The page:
By Aislinn Laing
SANTIAGO (Reuters) -Chile announced plans to reopen its borders to visitors on Wednesday in a bid to revive its ailing tourism industry ahead of the Southern Hemisphere summer and following a successful vaccination drive that has seen COVID-19 infections in the country plummet.
Travelers will be required to show a negative PCR COVID-19 test taken up to 72 hours before entering Chile, undergo a mandatory 5-day quarantine, have medical travel insurance and show proof of vaccination, public health chief Paula Daza said.
Daza warned visitors not to book their trip to Chile until their vaccination certificate was validated by the Chilean health ministry, which could take a month.
Visitors without vaccines – including children – will only be allowed to enter under strict criteria, such as for humanitarian reasons.
The Chilean Association of Airlines (ACHILA), which has pushed for the reopening of borders, said the new regulations changed nothing in practice.
“Considering the high percentage of vaccinated [people] in our country and the low level of contagion and positivity, the measures announced by the government…continue to be [among] most restrictive…in the world,” the group said in a statement.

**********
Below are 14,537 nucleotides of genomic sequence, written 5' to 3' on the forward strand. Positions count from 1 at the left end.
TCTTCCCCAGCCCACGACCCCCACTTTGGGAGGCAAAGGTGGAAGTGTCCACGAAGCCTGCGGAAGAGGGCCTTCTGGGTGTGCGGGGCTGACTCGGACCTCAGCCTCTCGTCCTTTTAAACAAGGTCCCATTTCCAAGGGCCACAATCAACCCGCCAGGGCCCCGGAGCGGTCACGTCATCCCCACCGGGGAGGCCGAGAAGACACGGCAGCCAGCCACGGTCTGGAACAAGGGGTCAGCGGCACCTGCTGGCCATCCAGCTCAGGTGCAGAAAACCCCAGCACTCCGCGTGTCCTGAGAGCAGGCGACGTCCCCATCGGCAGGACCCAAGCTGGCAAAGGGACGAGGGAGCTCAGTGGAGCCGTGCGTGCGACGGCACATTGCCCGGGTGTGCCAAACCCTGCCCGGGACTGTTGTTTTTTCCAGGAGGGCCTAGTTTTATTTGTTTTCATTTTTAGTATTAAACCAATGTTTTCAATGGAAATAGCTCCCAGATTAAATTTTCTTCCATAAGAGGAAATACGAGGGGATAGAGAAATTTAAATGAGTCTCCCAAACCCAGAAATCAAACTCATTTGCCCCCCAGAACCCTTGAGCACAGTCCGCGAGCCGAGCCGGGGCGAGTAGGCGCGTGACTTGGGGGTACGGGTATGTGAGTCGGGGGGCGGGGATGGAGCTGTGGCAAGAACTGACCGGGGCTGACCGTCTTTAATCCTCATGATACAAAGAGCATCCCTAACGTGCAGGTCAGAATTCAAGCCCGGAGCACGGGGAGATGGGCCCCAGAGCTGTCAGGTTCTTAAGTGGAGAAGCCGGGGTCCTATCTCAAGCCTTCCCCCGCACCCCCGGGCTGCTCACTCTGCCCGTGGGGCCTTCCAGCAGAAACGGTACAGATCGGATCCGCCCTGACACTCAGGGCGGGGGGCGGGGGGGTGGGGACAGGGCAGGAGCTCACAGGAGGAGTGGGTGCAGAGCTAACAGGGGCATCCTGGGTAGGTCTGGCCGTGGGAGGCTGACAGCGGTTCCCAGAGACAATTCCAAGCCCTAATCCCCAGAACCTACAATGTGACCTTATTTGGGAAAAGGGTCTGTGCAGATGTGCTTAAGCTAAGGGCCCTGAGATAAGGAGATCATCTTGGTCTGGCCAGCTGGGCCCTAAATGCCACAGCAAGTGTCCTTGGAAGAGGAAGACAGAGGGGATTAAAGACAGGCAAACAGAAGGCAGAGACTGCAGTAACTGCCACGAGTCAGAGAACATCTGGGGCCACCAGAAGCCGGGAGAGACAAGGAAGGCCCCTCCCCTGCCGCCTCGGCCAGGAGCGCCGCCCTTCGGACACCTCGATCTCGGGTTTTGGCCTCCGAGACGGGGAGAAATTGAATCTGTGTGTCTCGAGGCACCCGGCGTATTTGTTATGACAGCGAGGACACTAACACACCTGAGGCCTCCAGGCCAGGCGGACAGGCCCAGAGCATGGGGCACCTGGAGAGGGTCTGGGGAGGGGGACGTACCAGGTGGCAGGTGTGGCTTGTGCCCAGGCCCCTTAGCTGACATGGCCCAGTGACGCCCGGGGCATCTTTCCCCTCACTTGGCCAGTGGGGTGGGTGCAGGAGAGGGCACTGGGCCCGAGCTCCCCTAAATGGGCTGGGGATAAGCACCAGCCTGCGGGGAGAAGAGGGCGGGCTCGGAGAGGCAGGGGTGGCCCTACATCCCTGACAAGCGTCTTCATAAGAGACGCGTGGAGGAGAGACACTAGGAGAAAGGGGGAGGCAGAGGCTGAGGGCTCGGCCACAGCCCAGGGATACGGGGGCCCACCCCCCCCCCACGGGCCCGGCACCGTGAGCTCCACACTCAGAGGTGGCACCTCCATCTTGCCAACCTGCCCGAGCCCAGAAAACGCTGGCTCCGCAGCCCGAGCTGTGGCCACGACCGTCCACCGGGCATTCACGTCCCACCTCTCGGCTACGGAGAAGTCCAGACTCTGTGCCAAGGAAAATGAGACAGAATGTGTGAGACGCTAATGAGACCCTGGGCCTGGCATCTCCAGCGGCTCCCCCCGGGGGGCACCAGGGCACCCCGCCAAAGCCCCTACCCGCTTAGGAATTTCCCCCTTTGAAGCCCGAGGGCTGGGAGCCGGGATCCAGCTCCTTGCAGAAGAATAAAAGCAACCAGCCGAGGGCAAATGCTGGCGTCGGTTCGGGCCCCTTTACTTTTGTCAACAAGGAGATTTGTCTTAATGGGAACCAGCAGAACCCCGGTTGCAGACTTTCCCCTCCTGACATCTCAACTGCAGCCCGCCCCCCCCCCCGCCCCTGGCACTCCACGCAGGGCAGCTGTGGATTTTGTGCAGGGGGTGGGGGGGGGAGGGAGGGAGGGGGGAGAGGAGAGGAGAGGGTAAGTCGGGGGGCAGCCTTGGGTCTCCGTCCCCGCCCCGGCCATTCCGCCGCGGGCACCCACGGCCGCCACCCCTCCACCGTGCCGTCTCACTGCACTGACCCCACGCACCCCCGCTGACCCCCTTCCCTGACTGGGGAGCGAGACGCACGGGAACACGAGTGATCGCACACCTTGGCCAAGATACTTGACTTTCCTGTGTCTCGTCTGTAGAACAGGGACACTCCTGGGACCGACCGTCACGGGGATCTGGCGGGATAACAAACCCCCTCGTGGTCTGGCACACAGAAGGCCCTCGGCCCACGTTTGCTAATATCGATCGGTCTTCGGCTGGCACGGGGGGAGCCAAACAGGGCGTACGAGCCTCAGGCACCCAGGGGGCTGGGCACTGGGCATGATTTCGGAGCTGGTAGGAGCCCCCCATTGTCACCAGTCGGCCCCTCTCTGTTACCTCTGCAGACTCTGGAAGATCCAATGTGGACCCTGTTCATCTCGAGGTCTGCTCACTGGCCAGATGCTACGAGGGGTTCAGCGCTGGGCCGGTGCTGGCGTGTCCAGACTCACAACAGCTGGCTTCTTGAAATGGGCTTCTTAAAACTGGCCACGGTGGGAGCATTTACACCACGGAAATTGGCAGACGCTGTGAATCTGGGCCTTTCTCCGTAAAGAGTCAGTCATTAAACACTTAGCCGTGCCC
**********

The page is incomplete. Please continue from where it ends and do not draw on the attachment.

The group urged the government to eliminate the quarantine requirement and allow children too young to receive vaccines to enter the country to facilitate travel.
The debate comes as life begins to return to normal in Chile, which boasts one the world’s highest vaccination rates, with 73% of the population now inoculated against COVID-19.
Borders were closed to visitors in March 2020 when the pandemic first hit, and again in April 2021 when Chile experienced a fiercer, second wave of the virus.
Chile is currently reporting between 200 and 500 new cases a day, with a 1% test positivity rate on Tuesday.
Jose Luis Uriarte, the tourism subsecretary, said foreign tourists were welcome provided they respected the strict self-care measures in Chile of wearing masks and social distancing.
“This is a very important step in the reactivation and recuperation of foreign tourism, which accounts for around 40% of our income from tourism,” he said.
(Reporting by Aislinn Laing; writing by Dave Sherwood, editing by Jonathan Oatis and Diane Craft)